The great kings of history ensured prestige by wielding coercive power, dynastic title, or special relationship to the gods. Today American prestige rests exclusively on our reputation for maintaining order and justice in areas under our hegemony. This points toward why moral leadership is in the national interest. “The problem we face,” said Niebuhr, “is whether we can put enough moral content into our hegemony to make our physical power morally sufferable to our allies.”

The tension between order and justice, between stability and human rights, between states and individuals, lies at the heart of America’s quest for international legitimacy. Nothing exposes that tension more than the question of military intervention. Is it better to tolerate the reign of Bashar al-Assad because he is a foreign sovereign and his ouster may lead to more chaos and death? Or is it better to overthrow him to hopefully save lives, understanding that the crisis inside Syria could get even worse?

Niebuhr would create a hierarchy, or at least a sequence, between order and justice.  Niebuhr saw a continual conflict between impossible to attain ideals and other, possibly lesser, ideals which were possible to attain at least approximately. Order, more possible than anything like perfect justice, must come first. Like Kennan, Niebuhr believed that stability is itself a moral good from which other moral goods flow, and that without stability other moral goods cannot flourish.

Closely connected to order, however, is justice. Power requires prestige to be sustainable; so too order ultimately requires justice. “[O]rder precedes justice in the strategy of government,” Niebuhr wrote, “but…only an order which implicates justice can achieve a stable peace.”

Following Kennan and Niebuhr, a moral US foreign policy would be prudent, consistent, forthright, aware of its limitations, and driven by the national interest. But if the national interest desires the maintenance of American power, our policymakers must think hard about “put[ting] enough moral content into our hegemony”—not just moral language—to keep that power afloat.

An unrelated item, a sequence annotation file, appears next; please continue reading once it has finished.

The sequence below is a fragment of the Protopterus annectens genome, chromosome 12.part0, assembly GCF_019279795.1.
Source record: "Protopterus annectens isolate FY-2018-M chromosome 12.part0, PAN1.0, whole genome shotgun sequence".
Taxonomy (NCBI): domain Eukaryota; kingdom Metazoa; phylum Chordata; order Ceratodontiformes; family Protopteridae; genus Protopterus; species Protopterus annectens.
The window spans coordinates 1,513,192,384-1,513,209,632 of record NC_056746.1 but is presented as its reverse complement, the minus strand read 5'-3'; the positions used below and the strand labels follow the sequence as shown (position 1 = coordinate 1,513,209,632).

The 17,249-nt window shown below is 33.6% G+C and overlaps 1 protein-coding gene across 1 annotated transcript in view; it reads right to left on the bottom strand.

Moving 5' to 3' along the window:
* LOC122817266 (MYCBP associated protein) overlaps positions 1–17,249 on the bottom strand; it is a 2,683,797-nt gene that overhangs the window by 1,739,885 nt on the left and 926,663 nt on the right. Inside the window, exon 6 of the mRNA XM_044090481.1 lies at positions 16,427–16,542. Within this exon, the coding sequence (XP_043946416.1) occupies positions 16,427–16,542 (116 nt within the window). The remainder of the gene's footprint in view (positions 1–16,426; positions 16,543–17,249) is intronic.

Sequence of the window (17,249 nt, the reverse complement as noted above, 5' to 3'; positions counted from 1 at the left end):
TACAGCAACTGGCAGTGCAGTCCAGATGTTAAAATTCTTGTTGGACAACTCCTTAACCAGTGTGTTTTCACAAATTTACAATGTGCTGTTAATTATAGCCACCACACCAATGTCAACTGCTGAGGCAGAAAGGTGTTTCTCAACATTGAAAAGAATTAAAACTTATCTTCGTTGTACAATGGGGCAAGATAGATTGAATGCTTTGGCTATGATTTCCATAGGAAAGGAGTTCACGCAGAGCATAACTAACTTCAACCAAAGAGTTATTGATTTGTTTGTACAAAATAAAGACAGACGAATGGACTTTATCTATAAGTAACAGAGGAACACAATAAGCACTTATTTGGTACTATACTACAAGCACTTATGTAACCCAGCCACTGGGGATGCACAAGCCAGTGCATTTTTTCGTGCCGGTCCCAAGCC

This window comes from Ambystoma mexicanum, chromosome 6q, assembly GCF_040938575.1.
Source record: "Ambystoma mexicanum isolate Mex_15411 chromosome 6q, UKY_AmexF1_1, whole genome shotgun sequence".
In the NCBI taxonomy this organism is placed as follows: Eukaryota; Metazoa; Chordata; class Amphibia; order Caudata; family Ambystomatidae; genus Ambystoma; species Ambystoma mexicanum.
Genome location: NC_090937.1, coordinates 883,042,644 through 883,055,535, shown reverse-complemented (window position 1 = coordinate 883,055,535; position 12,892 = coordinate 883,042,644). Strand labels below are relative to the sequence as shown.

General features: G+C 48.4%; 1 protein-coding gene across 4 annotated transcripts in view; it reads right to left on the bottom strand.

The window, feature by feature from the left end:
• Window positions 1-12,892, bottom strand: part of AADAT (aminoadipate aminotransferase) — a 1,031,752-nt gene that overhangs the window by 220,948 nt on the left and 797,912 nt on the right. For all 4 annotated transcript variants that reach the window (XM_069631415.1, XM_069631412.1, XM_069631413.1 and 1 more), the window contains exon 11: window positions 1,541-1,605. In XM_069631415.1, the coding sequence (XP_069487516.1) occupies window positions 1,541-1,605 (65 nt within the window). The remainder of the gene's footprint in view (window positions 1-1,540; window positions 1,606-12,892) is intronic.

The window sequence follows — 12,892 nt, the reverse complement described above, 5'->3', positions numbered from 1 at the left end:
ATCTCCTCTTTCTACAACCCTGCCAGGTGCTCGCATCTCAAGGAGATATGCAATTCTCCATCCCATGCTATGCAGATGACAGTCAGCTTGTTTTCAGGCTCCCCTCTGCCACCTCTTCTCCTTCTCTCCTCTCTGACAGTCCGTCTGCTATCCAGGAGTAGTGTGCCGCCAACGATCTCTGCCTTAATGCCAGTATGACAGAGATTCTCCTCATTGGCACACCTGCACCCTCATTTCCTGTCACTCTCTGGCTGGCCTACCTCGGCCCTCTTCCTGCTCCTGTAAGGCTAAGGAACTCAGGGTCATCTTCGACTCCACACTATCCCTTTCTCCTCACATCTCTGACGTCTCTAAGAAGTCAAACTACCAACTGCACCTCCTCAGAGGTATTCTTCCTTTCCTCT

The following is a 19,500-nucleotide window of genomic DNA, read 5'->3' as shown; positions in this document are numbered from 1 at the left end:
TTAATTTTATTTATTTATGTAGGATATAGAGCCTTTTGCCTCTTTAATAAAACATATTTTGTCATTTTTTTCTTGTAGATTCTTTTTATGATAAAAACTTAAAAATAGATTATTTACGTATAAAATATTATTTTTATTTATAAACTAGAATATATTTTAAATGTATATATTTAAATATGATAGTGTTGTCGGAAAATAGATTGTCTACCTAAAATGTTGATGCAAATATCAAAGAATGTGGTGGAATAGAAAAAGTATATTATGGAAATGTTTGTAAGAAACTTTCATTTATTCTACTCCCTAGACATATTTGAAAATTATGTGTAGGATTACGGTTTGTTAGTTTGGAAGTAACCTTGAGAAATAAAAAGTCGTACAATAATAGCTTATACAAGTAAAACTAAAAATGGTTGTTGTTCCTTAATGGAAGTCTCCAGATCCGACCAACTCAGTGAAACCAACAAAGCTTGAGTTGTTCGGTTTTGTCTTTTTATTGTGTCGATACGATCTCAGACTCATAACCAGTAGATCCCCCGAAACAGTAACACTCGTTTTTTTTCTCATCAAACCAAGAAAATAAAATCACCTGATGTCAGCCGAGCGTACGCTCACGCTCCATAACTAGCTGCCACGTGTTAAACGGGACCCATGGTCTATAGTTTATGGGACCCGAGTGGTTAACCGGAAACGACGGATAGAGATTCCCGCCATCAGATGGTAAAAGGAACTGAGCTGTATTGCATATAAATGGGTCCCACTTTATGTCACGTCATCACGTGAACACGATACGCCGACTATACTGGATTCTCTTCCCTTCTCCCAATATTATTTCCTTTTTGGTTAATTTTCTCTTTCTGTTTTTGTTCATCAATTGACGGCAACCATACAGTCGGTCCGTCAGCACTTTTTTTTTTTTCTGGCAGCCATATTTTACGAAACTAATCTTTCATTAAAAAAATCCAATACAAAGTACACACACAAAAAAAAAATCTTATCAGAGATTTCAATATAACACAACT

The question is not whether our foreign policy will be one that implicates justice, but where and how we execute that justice in a way that enhances, and doesn’t undermine, order.


The question of Syria is not simple. It is a conflict that presents a host of bad actors and options, none of which seems likely to bring about an immediate end to the war. The polar options of nonintervention and full-scale invasion are unlikely to balance the tension between order and justice. But that doesn’t mean the answer is disengagement.

The Trump Administration should consider a variety of mediating solutions that are on the table, including the creation of safe zones that would recognize underlying demography and provide a path for stable post-conflict governance. Such safe zones, implemented well, would offer the chance to establish order in the midst of chaos—even in geographically discreet ways—that could lead to new opportunities for justice.

What is not possible is a continued policy of inaction. Turning a blind eye to Syria tells the world one of two things: either we are too weak to act, or we don’t care about justice like we claim. Regardless of the answer, it will prompt a further decline in American prestige and will ultimately undermine our power. And unless we are prepared to let someone else lead in this most ancient, most sacred, and most unstable part of our planet, diminished power is an outcome that is entirely unacceptable.

Robert Nicholson is the executive director of the Philos Project, and co-publisher of Providence.